Background--Differences in anticoagulation rates and direct oral anticoagulant use by provider specialty may identify an area of practice improvement to reduce future stroke events in patients with atrial fibrillation (AF). Methods and Results--We examined anticoagulant prescription fills in 388 045 (mean age, 68±15 years; 59% male) patients with incident AF from the MarketScan databases between 2009 and 2014. Provider specialty and filled anticoagulant prescriptions around the time of AF diagnosis (3 months before through 6 months after) were obtained from outpatient services and pharmacy claims. We estimated the association of provider specialty (cardiology versus primary care) with filling oral anticoagulant prescriptions, adjusting for patient characteristics. The risk of stroke and bleeding events also was explored. A total of 235 739 patients (61%) had a cardiology provider claim, whereas 152 306 (39%) were exclusively managed by primary care. Patients seen by cardiology providers were more likely to fill anticoagulant prescriptions than those seen by primary care (39% versus 27%; relative risk, 1.39; 95% confidence interval [CI], 1.37-1.40). Differences were observed for direct oral anticoagulants (relative risk, 1.74; 95% CI, 1.71-1.78) and warfarin (relative risk, 1.24; 95% CI, 1.22-1.26). A reduced risk of stroke events was observed among those seen by cardiology providers (hazard ratio, 0.90; 95% CI, 0.86-0.94) compared with primary care, without an increased bleeding risk (hazard ratio, 1.03; 95% CI, 0.98-1.07). Conclusions--Patients seen by an outpatient cardiology provider shortly after AF diagnosis were more likely to initiate oral anticoagulation and were at lower risk of future stroke events without a higher rate of bleeding. Early referral to cardiology specialists may increase initiation of anticoagulant therapies and improve outcomes in AF.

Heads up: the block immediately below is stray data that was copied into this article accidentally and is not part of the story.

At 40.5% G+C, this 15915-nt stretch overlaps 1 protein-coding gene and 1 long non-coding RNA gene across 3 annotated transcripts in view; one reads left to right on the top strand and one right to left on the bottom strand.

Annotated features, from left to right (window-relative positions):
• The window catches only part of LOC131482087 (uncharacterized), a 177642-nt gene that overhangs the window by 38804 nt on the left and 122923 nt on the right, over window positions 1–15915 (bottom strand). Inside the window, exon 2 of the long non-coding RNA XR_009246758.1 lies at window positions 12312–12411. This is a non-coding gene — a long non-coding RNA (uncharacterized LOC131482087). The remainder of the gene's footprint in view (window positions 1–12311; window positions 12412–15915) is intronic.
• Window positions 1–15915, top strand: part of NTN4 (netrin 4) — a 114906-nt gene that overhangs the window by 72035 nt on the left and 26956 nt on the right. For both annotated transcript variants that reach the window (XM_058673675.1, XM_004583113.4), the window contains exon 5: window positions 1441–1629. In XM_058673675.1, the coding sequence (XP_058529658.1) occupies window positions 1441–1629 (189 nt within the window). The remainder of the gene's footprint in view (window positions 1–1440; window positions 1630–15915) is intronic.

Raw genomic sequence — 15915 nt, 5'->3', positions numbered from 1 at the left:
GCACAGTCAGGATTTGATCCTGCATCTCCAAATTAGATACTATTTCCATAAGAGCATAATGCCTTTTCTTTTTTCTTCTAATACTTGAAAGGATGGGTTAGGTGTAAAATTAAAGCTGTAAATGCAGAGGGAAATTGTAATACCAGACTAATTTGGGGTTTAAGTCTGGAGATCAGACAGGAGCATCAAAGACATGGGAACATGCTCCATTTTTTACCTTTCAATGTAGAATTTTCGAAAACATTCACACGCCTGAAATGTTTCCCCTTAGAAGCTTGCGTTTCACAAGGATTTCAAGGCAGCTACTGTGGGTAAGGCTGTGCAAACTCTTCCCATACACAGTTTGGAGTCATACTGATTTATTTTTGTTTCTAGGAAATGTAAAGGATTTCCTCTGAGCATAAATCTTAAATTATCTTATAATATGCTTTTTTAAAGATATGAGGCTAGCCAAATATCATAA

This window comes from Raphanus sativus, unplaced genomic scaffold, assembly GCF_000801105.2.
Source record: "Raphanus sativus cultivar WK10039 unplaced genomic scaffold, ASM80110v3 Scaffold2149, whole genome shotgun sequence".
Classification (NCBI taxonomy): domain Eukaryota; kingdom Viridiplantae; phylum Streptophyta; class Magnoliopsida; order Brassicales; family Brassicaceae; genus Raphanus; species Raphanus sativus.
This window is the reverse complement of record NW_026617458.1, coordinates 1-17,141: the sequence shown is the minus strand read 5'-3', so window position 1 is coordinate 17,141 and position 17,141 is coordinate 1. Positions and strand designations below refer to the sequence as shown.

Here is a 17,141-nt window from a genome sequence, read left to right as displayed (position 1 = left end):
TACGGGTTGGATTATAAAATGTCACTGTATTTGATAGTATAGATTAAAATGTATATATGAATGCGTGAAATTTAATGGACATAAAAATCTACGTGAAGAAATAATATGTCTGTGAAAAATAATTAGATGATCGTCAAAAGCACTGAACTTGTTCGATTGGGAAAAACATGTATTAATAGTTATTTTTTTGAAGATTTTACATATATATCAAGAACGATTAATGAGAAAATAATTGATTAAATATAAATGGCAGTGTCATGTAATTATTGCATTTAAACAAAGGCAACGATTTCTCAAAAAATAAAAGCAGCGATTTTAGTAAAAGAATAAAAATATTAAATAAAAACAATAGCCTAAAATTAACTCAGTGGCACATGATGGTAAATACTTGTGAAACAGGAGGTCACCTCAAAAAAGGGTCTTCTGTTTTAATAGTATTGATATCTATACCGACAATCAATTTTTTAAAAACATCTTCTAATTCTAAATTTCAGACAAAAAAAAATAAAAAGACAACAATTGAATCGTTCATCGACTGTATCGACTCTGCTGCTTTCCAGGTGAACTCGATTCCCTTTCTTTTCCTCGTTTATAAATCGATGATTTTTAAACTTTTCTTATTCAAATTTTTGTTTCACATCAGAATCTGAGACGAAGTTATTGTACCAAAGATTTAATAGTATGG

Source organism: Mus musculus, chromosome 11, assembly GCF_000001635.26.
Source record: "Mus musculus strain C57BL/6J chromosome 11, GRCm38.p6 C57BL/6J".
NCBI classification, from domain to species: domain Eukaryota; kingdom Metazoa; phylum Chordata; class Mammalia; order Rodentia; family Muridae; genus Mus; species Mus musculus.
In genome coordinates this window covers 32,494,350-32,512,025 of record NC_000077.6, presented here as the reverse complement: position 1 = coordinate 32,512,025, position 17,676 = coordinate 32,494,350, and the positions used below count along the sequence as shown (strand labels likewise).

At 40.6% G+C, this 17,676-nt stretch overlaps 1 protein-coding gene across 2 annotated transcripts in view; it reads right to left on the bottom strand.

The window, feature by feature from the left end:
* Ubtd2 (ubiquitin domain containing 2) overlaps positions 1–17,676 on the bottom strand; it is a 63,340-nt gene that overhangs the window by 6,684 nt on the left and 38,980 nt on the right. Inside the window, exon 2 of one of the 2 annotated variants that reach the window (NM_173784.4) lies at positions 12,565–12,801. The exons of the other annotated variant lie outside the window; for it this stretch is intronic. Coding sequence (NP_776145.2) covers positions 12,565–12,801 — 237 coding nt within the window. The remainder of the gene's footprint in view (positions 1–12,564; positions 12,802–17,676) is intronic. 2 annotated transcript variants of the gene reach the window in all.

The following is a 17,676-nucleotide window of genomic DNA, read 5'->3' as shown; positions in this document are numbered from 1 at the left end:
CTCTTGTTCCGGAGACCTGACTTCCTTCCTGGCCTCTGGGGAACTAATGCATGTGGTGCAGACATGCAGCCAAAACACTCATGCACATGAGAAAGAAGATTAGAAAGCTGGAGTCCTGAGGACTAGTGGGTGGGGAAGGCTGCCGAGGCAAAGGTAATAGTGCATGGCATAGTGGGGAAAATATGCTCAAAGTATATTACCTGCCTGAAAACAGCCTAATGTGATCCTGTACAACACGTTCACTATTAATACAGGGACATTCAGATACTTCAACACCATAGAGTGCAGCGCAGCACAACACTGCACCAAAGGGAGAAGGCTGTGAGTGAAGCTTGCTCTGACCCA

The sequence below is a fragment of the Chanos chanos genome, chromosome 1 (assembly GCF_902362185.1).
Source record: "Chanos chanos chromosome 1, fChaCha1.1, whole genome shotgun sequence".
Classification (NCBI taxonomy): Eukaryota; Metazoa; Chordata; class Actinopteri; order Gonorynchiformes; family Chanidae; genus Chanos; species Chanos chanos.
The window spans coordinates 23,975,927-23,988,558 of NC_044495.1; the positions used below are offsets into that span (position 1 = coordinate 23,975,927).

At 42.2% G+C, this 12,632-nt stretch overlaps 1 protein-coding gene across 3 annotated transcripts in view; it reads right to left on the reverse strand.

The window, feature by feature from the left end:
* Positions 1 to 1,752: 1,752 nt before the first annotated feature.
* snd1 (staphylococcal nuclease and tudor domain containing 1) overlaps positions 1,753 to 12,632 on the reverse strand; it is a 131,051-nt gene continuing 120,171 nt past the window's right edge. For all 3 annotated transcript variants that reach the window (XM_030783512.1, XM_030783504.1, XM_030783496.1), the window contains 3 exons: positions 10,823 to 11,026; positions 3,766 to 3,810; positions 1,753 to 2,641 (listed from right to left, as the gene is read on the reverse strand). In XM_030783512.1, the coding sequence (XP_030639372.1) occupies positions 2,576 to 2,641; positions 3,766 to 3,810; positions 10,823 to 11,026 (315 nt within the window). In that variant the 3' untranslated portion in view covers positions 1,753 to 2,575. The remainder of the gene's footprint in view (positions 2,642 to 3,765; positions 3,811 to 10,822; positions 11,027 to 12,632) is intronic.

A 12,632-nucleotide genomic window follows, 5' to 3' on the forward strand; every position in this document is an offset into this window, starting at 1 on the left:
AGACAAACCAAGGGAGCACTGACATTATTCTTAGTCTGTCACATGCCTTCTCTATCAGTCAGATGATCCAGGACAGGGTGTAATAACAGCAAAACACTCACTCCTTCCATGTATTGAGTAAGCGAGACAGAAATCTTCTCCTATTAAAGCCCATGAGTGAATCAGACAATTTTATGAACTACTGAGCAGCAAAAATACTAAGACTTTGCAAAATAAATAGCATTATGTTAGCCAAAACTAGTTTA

- Atrial fibrillation
ASJC Scopus subject areas
- Cardiology and Cardiovascular Medicine